Writing Tip: How (and Why!) to Gracefully Give Writing Advice

Story excerpt by Mark A. Nobles
By Rachel Pilcher,
Founder of Fort Worth Writer’s Boot Camp

Offering writing advice can be tricky. Whether this is advice on how to improve their writing or suggestions on prepping their work for publication, no one ever wants to hear that what they've written is terrible. Not only does this put them on the defensive, but it also makes them feel terrible. It can even be the catalyst for a severe case of writer’s block. Believe me, I've experienced this very thing myself!

I know how it feels to be told by someone that they don’t like your work. A long time ago I had a mentor once, someone whom I greatly respected, read several pieces that I finally felt confident enough to give them. A few weeks went by and they said nothing about either piece of writing. I finally asked for a candid opinion, and the response set the tone for what soon became the demise of our professional… and personal… relationship, “I didn’t like it.” When pressed for more details, the response was “I just didn't like it.” That was it. I was crushed. 

Many years later I presented one of the pieces to my critique group, who offered advice for fixing the few problems it had, but in general, actually gave it praise. That was such a confidence booster for me. This is why, when it comes to critiquing someone’s work, it's a rule of mine to say at least one good thing before any suggestions for improvement are made. It helps so much when writers hear you praising before you offer your criticism. If you are part of a critique group, or if another writer takes a chance that you’ll give them your honest opinion of their work, please be considerate and don’t start out saying everything is wrong. This is being graceful.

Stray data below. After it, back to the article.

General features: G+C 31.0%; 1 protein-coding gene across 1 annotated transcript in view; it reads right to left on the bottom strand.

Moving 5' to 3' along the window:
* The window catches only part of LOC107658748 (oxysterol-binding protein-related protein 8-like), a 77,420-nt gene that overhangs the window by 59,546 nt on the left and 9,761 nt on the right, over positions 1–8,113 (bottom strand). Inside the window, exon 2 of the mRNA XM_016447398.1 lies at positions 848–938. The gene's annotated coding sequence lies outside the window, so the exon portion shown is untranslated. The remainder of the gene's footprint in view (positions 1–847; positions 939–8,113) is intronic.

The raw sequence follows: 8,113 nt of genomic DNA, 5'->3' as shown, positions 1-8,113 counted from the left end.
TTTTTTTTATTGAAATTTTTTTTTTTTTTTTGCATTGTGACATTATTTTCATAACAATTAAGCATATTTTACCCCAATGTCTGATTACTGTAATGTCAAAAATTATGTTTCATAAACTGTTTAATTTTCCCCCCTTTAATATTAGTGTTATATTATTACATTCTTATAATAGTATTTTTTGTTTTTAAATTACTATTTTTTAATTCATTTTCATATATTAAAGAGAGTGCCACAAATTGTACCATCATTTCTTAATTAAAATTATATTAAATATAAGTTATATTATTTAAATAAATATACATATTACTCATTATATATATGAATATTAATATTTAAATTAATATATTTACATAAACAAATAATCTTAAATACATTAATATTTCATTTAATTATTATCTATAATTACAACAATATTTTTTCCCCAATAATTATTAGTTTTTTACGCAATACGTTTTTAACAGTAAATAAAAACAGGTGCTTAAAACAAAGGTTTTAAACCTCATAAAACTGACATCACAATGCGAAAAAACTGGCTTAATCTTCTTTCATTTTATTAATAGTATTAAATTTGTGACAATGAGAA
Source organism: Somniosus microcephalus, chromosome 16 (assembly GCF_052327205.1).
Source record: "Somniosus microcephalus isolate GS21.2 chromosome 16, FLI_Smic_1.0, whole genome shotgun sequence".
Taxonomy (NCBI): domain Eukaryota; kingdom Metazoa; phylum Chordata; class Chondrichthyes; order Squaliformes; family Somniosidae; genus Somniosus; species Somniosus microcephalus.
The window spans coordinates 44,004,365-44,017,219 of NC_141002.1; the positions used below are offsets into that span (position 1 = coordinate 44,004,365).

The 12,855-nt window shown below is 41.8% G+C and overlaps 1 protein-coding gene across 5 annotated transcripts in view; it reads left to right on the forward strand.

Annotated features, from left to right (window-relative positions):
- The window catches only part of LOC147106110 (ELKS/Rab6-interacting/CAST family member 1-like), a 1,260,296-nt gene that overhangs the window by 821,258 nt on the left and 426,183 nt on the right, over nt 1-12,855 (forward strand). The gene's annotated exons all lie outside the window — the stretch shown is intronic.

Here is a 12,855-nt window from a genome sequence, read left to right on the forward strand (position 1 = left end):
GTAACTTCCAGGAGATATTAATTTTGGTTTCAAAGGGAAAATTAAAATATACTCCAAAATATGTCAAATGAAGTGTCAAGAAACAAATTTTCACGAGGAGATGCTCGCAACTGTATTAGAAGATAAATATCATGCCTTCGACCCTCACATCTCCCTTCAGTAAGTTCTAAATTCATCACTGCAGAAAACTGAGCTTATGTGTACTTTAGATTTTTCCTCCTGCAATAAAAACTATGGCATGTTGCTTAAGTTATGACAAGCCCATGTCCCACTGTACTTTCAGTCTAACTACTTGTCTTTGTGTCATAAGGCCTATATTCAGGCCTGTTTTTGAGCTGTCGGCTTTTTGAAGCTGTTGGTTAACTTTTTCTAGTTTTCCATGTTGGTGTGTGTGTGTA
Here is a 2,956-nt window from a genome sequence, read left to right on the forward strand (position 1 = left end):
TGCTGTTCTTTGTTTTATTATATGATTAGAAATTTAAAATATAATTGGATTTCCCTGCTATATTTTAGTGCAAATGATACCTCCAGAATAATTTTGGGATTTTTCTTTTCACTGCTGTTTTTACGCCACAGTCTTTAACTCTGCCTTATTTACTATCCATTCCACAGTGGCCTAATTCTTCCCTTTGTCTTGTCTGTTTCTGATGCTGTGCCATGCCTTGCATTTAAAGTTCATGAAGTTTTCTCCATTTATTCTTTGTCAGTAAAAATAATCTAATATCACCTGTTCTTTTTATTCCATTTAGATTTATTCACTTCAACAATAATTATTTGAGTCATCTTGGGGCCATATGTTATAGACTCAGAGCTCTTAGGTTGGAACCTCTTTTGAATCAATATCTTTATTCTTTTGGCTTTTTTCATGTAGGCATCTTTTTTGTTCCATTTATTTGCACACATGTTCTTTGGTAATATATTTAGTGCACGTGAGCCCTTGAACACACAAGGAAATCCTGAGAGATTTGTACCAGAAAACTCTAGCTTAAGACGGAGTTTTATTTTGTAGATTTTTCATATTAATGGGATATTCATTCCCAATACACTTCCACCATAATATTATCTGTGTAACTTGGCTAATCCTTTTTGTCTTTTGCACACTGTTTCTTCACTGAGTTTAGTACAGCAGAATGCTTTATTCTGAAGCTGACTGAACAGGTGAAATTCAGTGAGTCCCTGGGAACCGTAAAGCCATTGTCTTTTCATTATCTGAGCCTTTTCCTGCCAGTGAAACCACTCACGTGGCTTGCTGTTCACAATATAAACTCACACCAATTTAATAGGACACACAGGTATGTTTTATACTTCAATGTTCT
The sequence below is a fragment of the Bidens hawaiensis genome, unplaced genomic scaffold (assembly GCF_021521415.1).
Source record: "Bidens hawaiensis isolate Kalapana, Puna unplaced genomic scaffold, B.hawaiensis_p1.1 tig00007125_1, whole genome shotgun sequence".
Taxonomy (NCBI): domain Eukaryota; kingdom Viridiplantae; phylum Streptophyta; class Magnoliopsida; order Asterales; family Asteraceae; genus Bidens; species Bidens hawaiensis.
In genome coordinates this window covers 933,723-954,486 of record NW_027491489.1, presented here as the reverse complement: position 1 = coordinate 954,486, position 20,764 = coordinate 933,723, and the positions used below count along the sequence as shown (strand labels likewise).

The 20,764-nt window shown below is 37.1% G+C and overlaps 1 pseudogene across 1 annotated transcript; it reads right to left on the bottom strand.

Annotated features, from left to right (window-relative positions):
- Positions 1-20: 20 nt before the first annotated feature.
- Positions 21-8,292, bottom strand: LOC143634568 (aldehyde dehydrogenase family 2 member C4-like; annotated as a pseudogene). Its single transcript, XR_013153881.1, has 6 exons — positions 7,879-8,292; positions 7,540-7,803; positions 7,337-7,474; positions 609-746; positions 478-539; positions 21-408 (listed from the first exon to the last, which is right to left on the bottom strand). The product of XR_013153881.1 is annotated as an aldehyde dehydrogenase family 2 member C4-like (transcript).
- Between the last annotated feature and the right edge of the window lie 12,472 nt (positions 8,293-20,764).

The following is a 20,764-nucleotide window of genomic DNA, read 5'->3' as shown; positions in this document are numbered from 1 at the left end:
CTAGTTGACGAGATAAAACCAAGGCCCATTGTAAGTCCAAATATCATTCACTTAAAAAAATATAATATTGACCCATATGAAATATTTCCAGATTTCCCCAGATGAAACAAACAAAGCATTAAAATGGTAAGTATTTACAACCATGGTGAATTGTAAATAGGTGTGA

Yes, this is all about protecting the other person’s feelings. It is helping in building up the writer’s confidence so they keep writing, self-editing, and improving their writing. Even if all you say is, “I like where you are going with this, but I’ve found a few things that you really need to work on to make it pop,” then follow with helpful suggestions, it will make a world of difference to the writer being critiqued and give them the opportunity to improve.

There are a handful of people who will read this and say, “Nope, lay it all out there and tell me it's crap.” They are the few. There is a reason why so many people are closet writers who end up never publishing their portfolio of years of writing. They are afraid of what others may think, especially if they really are afraid that it may just be crap. Their writing may not be the best, but with helpful critique and editing, it could be something great.

If, as a writer, someone ever only has negative or vague comments about your writing, don’t take what they're saying to heart. As they say with doctors and lawyers, “Always get a second opinion.”